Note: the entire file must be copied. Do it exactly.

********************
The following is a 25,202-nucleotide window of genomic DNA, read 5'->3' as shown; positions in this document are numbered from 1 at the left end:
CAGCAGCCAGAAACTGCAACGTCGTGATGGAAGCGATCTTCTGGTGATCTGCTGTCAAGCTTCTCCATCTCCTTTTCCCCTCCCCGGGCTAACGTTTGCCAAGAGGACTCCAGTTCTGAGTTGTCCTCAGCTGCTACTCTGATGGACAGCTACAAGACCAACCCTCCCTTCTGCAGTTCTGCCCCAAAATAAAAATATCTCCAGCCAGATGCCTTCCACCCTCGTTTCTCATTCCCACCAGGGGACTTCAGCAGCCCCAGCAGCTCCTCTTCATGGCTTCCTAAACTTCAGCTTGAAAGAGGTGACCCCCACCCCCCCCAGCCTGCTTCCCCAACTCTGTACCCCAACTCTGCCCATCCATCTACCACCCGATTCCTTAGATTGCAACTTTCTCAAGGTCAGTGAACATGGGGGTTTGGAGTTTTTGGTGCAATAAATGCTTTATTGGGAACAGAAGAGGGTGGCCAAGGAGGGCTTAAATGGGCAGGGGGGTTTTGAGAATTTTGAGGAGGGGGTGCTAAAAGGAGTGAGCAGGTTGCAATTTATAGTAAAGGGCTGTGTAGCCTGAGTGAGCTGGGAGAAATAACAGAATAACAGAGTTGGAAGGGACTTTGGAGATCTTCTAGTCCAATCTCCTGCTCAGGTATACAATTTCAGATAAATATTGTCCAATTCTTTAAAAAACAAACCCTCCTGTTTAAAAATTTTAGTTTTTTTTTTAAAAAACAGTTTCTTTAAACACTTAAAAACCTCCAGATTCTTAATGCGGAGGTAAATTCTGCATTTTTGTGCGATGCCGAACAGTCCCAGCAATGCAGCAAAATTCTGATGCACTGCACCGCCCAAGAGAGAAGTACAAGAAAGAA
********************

The following is a 25,202-nucleotide window of genomic DNA, read 5'->3' as shown; positions in this document are numbered from 1 at the left end:
CAGCAGCCAGAAACTGCAACGTCGTGATGGAAGCGATCTTCTGGTGATCTGCTGTCAAGCTTCTCCATCTCCTTTTCCCCTCCCCGGGCTAACGTTTGCCAAGAGGACTCCAGTTCTGAGTTGTCCTCAGCTGCTACTCTGATGGACAGCTACAAGACCAACCCTCCCTTCTGCAGTTCTGCCCCAAAATAAAAATATCTCCAGCCAGATGCCTTCCACCCTCGTTTCTCATTCCCACCAGGGGACTTCAGCAGCCCCAGCAGCTCCTCTTCATGGCTTCCTAAACTTCAGCTTGAAAGAGGTGACCCCCACCCCCCCCAGCCTGCTTCCCCAACTCTGTACCCCAACTCTGCCCATCCATCTACCACCCGATTCCTTAGATTGCAACTTTCTCAAGGTCAGTGAACATGGGGGTTTGGAGTTTTTGGTGCAATAAATGCTTTATTGGGAACAGAAGAGGGTGGCCAAGGAGGGCTTAAATGGGCAGGGGGGTTTTGAGAATTTTGAGGAGGGGGTGCTAAAAGGAGTGAGCAGGTTGCAATTTATAGTAAAGGGCTGTGTAGCCTGAGTGAGCTGGGAGAAATAACAGAATAACAGAGTTGGAAGGGACTTTGGAGATCTTCTAGTCCAATCTCCTGCTCAGGTATACAATTTCAGATAAATATTGTCCAATTCTTTAAAAAACAAACCCTCCTGTTTAAAAATTTTAGTTTTTTTTTTAAAAAACAGTTTCTTTAAACACTTAAAAACCTCCAGATTCTTAATGCGGAGGTAAATTCTGCATTTTTGTGCGATGCCGAACAGTCCCAGCAATGCAGCAAAATTCTGATGCACTGCACCGCCCAAGAGAGAAGTACAAGAAAGAA